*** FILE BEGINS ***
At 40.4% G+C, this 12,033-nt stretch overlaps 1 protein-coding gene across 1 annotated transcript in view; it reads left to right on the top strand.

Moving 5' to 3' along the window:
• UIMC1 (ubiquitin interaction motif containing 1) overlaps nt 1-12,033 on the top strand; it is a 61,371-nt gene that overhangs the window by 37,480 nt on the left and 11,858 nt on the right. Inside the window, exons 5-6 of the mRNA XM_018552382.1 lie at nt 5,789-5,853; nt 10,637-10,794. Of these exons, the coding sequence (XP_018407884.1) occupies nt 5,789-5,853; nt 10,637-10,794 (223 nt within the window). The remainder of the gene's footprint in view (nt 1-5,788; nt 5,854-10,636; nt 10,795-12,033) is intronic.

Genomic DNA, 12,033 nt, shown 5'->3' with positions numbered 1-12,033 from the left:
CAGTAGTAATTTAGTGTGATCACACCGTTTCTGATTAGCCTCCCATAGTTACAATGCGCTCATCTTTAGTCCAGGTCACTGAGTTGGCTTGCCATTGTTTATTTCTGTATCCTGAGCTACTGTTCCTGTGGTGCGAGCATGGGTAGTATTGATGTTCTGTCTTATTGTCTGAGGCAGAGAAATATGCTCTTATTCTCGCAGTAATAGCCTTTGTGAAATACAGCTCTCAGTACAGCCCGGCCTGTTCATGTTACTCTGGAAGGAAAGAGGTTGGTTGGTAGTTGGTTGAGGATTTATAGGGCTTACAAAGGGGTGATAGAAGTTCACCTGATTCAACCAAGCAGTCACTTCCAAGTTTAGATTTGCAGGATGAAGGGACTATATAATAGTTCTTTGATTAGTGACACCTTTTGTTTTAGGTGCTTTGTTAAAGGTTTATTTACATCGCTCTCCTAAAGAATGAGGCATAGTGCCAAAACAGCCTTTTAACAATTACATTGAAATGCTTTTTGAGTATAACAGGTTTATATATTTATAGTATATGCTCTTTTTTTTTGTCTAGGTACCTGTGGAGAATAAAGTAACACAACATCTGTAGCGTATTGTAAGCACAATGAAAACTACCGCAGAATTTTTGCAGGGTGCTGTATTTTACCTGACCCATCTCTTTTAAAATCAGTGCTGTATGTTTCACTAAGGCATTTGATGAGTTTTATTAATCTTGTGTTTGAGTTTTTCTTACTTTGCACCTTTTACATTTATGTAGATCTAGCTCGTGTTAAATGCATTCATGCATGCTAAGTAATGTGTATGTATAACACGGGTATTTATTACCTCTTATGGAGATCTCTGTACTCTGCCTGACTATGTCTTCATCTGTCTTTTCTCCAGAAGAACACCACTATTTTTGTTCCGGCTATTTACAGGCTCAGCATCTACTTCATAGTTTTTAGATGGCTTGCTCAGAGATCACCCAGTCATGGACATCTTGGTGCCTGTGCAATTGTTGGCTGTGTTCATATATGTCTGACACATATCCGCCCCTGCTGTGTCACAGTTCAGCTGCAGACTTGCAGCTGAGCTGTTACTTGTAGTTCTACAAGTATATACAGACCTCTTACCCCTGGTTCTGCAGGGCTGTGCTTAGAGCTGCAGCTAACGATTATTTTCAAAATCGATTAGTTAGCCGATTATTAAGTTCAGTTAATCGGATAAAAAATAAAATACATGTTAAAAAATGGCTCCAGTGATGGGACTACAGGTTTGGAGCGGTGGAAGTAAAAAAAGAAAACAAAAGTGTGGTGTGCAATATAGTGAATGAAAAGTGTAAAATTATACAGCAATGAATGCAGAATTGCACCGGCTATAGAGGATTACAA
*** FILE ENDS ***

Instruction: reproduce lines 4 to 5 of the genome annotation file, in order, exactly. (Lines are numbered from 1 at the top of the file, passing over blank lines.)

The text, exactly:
Genomic DNA, 12,033 nt, shown 5'->3' with positions numbered 1-12,033 from the left:
CAGTAGTAATTTAGTGTGATCACACCGTTTCTGATTAGCCTCCCATAGTTACAATGCGCTCATCTTTAGTCCAGGTCACTGAGTTGGCTTGCCATTGTTTATTTCTGTATCCTGAGCTACTGTTCCTGTGGTGCGAGCATGGGTAGTATTGATGTTCTGTCTTATTGTCTGAGGCAGAGAAATATGCTCTTATTCTCGCAGTAATAGCCTTTGTGAAATACAGCTCTCAGTACAGCCCGGCCTGTTCATGTTACTCTGGAAGGAAAGAGGTTGGTTGGTAGTTGGTTGAGGATTTATAGGGCTTACAAAGGGGTGATAGAAGTTCACCTGATTCAACCAAGCAGTCACTTCCAAGTTTAGATTTGCAGGATGAAGGGACTATATAATAGTTCTTTGATTAGTGACACCTTTTGTTTTAGGTGCTTTGTTAAAGGTTTATTTACATCGCTCTCCTAAAGAATGAGGCATAGTGCCAAAACAGCCTTTTAACAATTACATTGAAATGCTTTTTGAGTATAACAGGTTTATATATTTATAGTATATGCTCTTTTTTTTTGTCTAGGTACCTGTGGAGAATAAAGTAACACAACATCTGTAGCGTATTGTAAGCACAATGAAAACTACCGCAGAATTTTTGCAGGGTGCTGTATTTTACCTGACCCATCTCTTTTAAAATCAGTGCTGTATGTTTCACTAAGGCATTTGATGAGTTTTATTAATCTTGTGTTTGAGTTTTTCTTACTTTGCACCTTTTACATTTATGTAGATCTAGCTCGTGTTAAATGCATTCATGCATGCTAAGTAATGTGTATGTATAACACGGGTATTTATTACCTCTTATGGAGATCTCTGTACTCTGCCTGACTATGTCTTCATCTGTCTTTTCTCCAGAAGAACACCACTATTTTTGTTCCGGCTATTTACAGGCTCAGCATCTACTTCATAGTTTTTAGATGGCTTGCTCAGAGATCACCCAGTCATGGACATCTTGGTGCCTGTGCAATTGTTGGCTGTGTTCATATATGTCTGACACATATCCGCCCCTGCTGTGTCACAGTTCAGCTGCAGACTTGCAGCTGAGCTGTTACTTGTAGTTCTACAAGTATATACAGACCTCTTACCCCTGGTTCTGCAGGGCTGTGCTTAGAGCTGCAGCTAACGATTATTTTCAAAATCGATTAGTTAGCCGATTATTAAGTTCAGTTAATCGGATAAAAAATAAAATACATGTTAAAAAATGGCTCCAGTGATGGGACTACAGGTTTGGAGCGGTGGAAGTAAAAAAAGAAAACAAAAGTGTGGTGTGCAATATAGTGAATGAAAAGTGTAAAATTATACAGCAATGAATGCAGAATTGCACCGGCTATAGAGGATTACAA